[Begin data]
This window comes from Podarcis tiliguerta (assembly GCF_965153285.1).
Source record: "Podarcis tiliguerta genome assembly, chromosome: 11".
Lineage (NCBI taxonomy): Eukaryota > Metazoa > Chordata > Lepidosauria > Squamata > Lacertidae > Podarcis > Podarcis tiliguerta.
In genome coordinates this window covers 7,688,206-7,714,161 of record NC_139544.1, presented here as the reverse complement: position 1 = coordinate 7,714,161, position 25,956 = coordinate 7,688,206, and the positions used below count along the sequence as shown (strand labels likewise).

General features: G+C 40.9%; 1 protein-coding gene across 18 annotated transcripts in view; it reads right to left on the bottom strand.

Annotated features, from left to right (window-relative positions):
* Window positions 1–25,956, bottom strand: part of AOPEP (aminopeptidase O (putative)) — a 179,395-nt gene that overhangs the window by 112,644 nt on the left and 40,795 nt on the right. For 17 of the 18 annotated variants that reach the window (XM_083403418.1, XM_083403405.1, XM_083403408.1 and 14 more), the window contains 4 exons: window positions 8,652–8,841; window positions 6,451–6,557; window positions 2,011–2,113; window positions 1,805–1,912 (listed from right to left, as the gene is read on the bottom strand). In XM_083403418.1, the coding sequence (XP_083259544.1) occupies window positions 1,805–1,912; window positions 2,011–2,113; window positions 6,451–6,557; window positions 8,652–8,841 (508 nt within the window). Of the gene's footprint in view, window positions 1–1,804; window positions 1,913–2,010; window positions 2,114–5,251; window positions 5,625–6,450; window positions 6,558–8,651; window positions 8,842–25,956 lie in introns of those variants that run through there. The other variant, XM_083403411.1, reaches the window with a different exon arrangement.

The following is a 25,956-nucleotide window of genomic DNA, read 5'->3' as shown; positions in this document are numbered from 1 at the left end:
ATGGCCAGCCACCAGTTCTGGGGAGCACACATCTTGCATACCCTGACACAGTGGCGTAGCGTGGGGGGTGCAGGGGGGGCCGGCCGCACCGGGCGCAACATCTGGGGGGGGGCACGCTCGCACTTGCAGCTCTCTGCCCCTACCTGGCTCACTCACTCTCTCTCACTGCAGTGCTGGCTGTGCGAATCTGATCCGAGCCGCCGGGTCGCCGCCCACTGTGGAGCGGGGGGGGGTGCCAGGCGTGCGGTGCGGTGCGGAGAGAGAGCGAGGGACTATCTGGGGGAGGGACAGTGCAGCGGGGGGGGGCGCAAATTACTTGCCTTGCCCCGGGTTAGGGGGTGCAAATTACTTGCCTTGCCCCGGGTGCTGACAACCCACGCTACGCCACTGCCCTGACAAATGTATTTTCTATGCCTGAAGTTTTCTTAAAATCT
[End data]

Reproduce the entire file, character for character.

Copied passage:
This window comes from Podarcis tiliguerta (assembly GCF_965153285.1).
Source record: "Podarcis tiliguerta genome assembly, chromosome: 11".
Lineage (NCBI taxonomy): Eukaryota > Metazoa > Chordata > Lepidosauria > Squamata > Lacertidae > Podarcis > Podarcis tiliguerta.
In genome coordinates this window covers 7,688,206-7,714,161 of record NC_139544.1, presented here as the reverse complement: position 1 = coordinate 7,714,161, position 25,956 = coordinate 7,688,206, and the positions used below count along the sequence as shown (strand labels likewise).

General features: G+C 40.9%; 1 protein-coding gene across 18 annotated transcripts in view; it reads right to left on the bottom strand.

Annotated features, from left to right (window-relative positions):
* Window positions 1–25,956, bottom strand: part of AOPEP (aminopeptidase O (putative)) — a 179,395-nt gene that overhangs the window by 112,644 nt on the left and 40,795 nt on the right. For 17 of the 18 annotated variants that reach the window (XM_083403418.1, XM_083403405.1, XM_083403408.1 and 14 more), the window contains 4 exons: window positions 8,652–8,841; window positions 6,451–6,557; window positions 2,011–2,113; window positions 1,805–1,912 (listed from right to left, as the gene is read on the bottom strand). In XM_083403418.1, the coding sequence (XP_083259544.1) occupies window positions 1,805–1,912; window positions 2,011–2,113; window positions 6,451–6,557; window positions 8,652–8,841 (508 nt within the window). Of the gene's footprint in view, window positions 1–1,804; window positions 1,913–2,010; window positions 2,114–5,251; window positions 5,625–6,450; window positions 6,558–8,651; window positions 8,842–25,956 lie in introns of those variants that run through there. The other variant, XM_083403411.1, reaches the window with a different exon arrangement.

The following is a 25,956-nucleotide window of genomic DNA, read 5'->3' as shown; positions in this document are numbered from 1 at the left end:
ATGGCCAGCCACCAGTTCTGGGGAGCACACATCTTGCATACCCTGACACAGTGGCGTAGCGTGGGGGGTGCAGGGGGGGCCGGCCGCACCGGGCGCAACATCTGGGGGGGGGCACGCTCGCACTTGCAGCTCTCTGCCCCTACCTGGCTCACTCACTCTCTCTCACTGCAGTGCTGGCTGTGCGAATCTGATCCGAGCCGCCGGGTCGCCGCCCACTGTGGAGCGGGGGGGGGTGCCAGGCGTGCGGTGCGGTGCGGAGAGAGAGCGAGGGACTATCTGGGGGAGGGACAGTGCAGCGGGGGGGGGCGCAAATTACTTGCCTTGCCCCGGGTTAGGGGGTGCAAATTACTTGCCTTGCCCCGGGTGCTGACAACCCACGCTACGCCACTGCCCTGACAAATGTATTTTCTATGCCTGAAGTTTTCTTAAAATCT